Call me naïve, but I don't understand the concern with targeted/behavioural advertising. Apart from the obvious conception - "if you don't want people to know stuff about you then don't publish it" - I'd much rather have adverts geared towards my interests specifically, rather than an assumption based on the demographical information depending on a website's typical audience. For example, I'm a fan of rock music, but Spotify provides all genres of music, so when I'm listening to music through it, I'd much rather have rock music adverts playing at me than ads for dance, pop and rap music. Not only is the advertiser more likely to make a sale, but it might actually be a product that I'm genuinely interested in. Surely it's win-win?

about 8 years ago


Sanjit Chudha

I don't buy the idea that people will prune their social graph to avoid targeted advertising based on it.   Unless you're mixing with whackos you wouldn't receive anything offensive . . . .

The core issue here is one of ROI.   For example I have over 300 LinkedIn connections and a similar number on Facebook.   Great.   But in terms of my interactions with those people and the quality of those interactions, a social graph analysis would miss those connections which deliver most value to me as an individual and so dilute the impact of any 'targeted' ad.   That's not great ROI is it?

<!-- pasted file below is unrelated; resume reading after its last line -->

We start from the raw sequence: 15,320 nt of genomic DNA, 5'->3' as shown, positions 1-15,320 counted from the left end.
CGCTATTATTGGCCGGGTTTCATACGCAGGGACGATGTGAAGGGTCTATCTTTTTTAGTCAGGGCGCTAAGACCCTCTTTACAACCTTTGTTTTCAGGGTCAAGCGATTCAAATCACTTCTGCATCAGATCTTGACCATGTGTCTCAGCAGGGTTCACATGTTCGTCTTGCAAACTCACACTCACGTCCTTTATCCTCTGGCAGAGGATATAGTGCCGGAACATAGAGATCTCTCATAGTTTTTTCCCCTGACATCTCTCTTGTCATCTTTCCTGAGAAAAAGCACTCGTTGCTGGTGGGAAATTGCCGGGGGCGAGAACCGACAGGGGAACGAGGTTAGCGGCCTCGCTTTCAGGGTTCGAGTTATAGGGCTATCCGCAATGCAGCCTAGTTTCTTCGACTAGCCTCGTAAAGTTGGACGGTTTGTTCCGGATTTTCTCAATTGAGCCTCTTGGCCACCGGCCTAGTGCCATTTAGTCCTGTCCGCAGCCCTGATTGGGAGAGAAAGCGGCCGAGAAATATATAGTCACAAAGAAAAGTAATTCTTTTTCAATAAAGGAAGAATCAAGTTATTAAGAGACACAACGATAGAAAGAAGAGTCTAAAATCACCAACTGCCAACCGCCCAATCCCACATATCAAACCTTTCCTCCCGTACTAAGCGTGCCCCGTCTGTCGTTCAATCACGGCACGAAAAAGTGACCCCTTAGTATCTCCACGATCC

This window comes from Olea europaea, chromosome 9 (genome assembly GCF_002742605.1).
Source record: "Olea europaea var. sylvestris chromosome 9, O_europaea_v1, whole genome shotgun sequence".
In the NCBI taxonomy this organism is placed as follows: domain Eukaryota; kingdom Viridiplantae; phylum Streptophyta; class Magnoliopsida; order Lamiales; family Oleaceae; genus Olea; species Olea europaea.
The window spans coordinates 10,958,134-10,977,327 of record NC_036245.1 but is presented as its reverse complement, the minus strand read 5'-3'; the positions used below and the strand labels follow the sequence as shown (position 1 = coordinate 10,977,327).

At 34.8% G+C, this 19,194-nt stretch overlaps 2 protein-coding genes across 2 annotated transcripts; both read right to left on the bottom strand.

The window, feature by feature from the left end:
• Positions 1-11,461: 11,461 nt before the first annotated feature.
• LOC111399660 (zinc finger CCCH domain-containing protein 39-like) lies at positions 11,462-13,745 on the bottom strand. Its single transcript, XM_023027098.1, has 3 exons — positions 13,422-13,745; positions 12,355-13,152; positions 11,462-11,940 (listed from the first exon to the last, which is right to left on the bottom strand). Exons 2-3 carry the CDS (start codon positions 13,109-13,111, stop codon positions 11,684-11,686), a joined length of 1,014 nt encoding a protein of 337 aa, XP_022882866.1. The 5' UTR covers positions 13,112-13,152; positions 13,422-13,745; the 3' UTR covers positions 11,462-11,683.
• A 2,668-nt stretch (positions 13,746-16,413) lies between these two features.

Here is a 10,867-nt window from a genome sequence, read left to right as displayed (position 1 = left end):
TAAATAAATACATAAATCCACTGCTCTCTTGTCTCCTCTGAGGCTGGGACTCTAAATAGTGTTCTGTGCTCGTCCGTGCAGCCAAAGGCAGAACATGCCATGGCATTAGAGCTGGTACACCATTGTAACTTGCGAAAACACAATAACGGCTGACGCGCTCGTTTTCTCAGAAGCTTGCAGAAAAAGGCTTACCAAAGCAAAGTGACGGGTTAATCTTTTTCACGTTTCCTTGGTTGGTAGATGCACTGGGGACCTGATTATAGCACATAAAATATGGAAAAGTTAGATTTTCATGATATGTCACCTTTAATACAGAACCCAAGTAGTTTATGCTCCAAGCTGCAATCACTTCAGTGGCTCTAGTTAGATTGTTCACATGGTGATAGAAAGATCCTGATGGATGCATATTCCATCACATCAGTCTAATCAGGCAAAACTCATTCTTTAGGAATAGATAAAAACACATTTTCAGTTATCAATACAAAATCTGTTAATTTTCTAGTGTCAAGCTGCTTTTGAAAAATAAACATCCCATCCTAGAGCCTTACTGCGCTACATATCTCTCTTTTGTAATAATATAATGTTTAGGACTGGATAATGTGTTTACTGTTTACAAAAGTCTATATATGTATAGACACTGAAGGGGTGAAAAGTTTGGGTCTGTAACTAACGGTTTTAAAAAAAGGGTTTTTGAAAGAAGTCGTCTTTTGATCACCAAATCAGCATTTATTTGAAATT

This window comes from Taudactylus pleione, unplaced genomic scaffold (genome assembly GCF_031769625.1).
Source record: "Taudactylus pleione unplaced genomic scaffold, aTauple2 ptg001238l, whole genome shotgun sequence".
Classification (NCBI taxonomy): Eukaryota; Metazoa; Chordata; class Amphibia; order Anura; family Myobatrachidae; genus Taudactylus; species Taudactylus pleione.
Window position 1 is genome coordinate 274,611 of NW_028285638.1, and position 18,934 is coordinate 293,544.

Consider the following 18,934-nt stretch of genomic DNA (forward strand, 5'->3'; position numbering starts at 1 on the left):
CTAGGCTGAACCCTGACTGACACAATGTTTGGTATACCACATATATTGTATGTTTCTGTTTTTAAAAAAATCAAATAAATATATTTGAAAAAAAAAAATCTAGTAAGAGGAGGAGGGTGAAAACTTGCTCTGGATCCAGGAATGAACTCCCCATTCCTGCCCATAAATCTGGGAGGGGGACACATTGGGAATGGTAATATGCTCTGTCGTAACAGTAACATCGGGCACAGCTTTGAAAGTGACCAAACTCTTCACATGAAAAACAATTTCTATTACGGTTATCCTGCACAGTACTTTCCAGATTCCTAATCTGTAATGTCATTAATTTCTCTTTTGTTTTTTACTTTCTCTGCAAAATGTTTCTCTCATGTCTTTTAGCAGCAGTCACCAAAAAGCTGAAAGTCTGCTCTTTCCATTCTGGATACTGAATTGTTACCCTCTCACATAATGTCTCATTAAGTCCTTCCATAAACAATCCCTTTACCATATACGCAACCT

about 8 years ago


Greg Caswell, Product Manager at Zigzag Technologies

Gaz, what you talk about is 'content targeting', not behavioural or tracking targeting. In your example the publisher (Spotify) and the advertiser can make educated assumptions about the type of person who listens to rock music and serve relevant ads. They can do this through audience (online and offline) research, and there is no need to track you or any other individual using the Spotify service. Using your analogy a bit, behavioural targeting is like someone listening to you phone conversation and hearing you say that you like rock music and then serving you ads based on what you said or did. In certain circumstances that is fine, and should potentially make a better user experience, but who knows what you'll be saying in your conversation, and do you really want someone you don't know, or have given approval to, to track what you do on the internet and then serve you ads based on your browser history? Also do you know what information these companies have stored and what they will eventually do with it? Historically advertisers have been very poor at handling and understanding data, so maybe there isn't anything to worry about, but only recently M&S got its fingers burnt using retargeting, when a mother looked at wine to buy on the M&S site, and then later spotted M&S advertising wine to her daughter, on a kids site. Now the ad network they were using should have had checks in place, but appear to be more interested in the money than the consumers privacy.

about 8 years ago



Hi Meghan,
Thanks for including Media6Degrees in your story.  Although we're sometimes mentioned alongside behavioral targeting companies, what we do - social targeting - is actually quite different than BT.  We're not interested in looking at people's online behavior or demographics; instead, we look at a consumer and then use non-identifiable social data to rank his or her strongest online connections, serving ads to both the initial person and the people most likely to respond to the ad.  We've found that this approach performs better than traditional BT and provides better scale.


The Media6Degrees Team

about 8 years ago